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March 1973

April 1973

General Meeting
March Calendar
President's Notes (Dee Lum)
Voters Service (Claudia Patil)
Membership Memo - Capitol Tour Report (Maury Muence)
Susie Orient Says... (Susie Orient)
Foreign Trade Page - Consensus Unit
Effects of Trade Policy on Economic Development (Robert McNamara)
Update - from "VISITS", U.N. Publication
Report from the Nominating Committee
Proposed Program
Proposed Local Program
Proposed Budget - April 1973 - March 1974
Seminar to Look at Hawaii Taxes

Proposed Local Program

I. The Board of Directors of the League of Women Voters of Honolulu recommends the following agenda for local Program for 1973-74.

  1. Current Agenda Item Requiring Active Study-and Consensus

    1. Planning study - Study of the planning process at the county level focusing specifically on the following questions:

      1. How does the division of planning authority between the county and state agencies affect the efficiency of the planning process?

      2. Is the division of planning authority in the county efficient, and should the agencies directly involved in planning be expanded?

      3. How might the planning process in the county be completely restructured to accommodate new issues?

      4. How is the Capital Budget developed and evaluated?

      5. What is the history of the current Master Plan?

      6. How does the General Plan Revision Plan work and in what ways might this plan be revised to be more effective? ,

  2. Current Agenda Items which are established positions and on which action can be taken.

    1. Planning (Consensus Adopted June, 1972)

      1. The present distribution of authority between the City Council and the Administration should be maintained.

        1. Public participation is highly desirable; any means that increase public knowledge and participation are advantageous.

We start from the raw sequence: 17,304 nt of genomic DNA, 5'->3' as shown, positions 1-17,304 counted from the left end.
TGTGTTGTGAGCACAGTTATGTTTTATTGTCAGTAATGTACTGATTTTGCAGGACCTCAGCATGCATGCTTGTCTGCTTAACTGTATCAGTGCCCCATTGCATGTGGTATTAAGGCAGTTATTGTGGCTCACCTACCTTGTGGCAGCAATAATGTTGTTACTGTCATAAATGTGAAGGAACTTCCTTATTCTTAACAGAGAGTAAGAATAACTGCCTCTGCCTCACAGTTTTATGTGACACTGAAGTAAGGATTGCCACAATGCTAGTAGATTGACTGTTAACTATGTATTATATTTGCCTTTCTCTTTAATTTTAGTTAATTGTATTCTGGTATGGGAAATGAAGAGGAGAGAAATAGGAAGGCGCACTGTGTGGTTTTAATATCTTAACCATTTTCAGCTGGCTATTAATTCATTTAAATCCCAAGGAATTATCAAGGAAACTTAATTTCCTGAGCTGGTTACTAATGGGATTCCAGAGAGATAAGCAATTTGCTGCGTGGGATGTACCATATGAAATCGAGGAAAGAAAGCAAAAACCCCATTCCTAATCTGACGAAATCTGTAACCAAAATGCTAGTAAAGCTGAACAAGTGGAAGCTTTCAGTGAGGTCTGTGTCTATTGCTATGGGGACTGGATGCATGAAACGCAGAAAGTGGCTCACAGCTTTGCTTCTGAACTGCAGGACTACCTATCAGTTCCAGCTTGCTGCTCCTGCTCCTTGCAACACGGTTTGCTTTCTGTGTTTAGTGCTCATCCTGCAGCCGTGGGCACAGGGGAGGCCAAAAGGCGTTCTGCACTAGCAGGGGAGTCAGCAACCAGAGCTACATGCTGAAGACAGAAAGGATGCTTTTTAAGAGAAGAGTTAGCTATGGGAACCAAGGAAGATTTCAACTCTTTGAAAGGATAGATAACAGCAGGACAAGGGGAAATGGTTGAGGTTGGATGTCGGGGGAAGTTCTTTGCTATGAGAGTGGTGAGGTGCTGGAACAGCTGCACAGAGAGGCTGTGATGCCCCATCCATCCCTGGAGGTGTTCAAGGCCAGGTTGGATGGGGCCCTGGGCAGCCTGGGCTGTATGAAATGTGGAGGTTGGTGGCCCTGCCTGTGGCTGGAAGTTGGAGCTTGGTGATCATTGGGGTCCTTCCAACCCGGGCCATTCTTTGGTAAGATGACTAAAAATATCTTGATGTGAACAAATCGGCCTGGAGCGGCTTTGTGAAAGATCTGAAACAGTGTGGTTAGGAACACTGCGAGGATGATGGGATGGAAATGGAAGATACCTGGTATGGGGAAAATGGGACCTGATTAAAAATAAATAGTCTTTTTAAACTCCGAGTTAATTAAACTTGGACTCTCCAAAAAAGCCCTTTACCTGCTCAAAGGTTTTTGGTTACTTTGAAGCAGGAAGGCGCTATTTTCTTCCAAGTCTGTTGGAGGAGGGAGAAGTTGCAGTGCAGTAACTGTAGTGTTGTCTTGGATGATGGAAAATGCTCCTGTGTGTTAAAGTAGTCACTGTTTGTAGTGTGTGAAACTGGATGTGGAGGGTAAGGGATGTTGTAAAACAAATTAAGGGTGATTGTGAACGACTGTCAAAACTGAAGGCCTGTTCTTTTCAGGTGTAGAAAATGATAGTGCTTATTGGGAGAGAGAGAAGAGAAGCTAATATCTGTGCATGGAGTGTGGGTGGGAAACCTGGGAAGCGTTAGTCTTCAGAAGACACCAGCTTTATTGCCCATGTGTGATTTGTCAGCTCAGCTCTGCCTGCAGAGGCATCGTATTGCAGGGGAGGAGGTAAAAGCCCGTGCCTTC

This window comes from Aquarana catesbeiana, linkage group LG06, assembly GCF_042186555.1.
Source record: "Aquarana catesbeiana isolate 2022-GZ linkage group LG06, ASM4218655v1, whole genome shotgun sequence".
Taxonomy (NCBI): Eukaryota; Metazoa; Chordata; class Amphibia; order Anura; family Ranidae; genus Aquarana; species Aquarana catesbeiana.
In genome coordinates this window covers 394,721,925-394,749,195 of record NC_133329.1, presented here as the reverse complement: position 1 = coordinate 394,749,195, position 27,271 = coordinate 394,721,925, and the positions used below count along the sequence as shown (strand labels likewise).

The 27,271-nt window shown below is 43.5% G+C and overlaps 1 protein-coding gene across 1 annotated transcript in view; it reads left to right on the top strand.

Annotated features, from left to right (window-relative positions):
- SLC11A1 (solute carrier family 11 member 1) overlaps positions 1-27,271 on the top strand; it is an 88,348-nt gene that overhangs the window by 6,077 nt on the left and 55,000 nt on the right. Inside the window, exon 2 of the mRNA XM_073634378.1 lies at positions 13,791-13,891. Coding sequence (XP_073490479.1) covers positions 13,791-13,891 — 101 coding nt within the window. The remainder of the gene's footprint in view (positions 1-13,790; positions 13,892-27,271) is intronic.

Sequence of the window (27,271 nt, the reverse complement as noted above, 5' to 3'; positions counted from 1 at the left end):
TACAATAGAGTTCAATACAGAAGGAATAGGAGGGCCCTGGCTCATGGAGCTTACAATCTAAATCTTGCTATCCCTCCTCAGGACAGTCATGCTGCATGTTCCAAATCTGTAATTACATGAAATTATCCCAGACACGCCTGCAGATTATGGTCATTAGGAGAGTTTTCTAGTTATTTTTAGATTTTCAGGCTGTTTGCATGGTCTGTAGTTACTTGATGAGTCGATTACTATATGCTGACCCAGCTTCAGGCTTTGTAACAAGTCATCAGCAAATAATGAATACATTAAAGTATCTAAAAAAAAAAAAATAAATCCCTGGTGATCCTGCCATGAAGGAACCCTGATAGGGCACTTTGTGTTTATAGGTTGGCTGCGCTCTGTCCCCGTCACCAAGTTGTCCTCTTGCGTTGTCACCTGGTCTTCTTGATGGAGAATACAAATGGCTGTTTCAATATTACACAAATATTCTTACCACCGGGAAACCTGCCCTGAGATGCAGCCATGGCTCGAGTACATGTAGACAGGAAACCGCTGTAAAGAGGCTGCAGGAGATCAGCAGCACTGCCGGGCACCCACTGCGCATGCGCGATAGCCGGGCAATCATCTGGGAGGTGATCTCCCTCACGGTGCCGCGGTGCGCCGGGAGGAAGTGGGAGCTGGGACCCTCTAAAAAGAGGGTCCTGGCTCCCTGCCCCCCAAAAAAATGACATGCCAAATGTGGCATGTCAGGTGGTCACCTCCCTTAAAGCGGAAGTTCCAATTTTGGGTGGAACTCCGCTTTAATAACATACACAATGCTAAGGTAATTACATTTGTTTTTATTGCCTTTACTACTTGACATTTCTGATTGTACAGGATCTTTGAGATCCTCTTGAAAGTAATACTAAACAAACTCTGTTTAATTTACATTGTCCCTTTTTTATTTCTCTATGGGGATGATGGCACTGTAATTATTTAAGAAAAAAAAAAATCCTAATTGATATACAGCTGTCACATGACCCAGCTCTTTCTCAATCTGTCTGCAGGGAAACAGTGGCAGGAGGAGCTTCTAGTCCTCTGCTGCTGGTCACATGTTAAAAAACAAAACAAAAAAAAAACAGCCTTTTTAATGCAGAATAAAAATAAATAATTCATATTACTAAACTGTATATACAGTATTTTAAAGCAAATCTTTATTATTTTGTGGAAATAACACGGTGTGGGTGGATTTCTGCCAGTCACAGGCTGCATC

2. Area informational sessions held by the Planning Department should be mandatory.

        3. Community involvement should occur at the earliest possible stages, especially in General Plan formation and revision.

        1. Retain the Planning Commission, seeking membership with a "broad" viewpoint, and maintain their advisory role.
        2. Consider increasing the commission's membership, to no more than twelve

        3. encourage the appointment of women.

        4. Pay commissioners for their services ($50/meeting).

      2. The Capital Improvement, budget should be formulated by the Planning Department and reviewed by the Planning Commission.

        1. The General Plan should be a flexible state of long-range, comprehensive goals without restriction to physical land use planning.

        2. For General Plan amendments, hearings should be held on a mandatory basis by the Planning Department to insure early citizen input.

        3. Review of the General Plan should be mandatory at fixed, short intervals and possibly done in conjunction with the CIP review for that year.

        1. Routine zoning changes should be removed from the jurisdiction of the City Council. These changes could be dealt with by a zoning administrator; however a citizen would have appeal right to the City Council.
        2. Those specific matters currently handled by the Zoning Board of Appeals should be continued.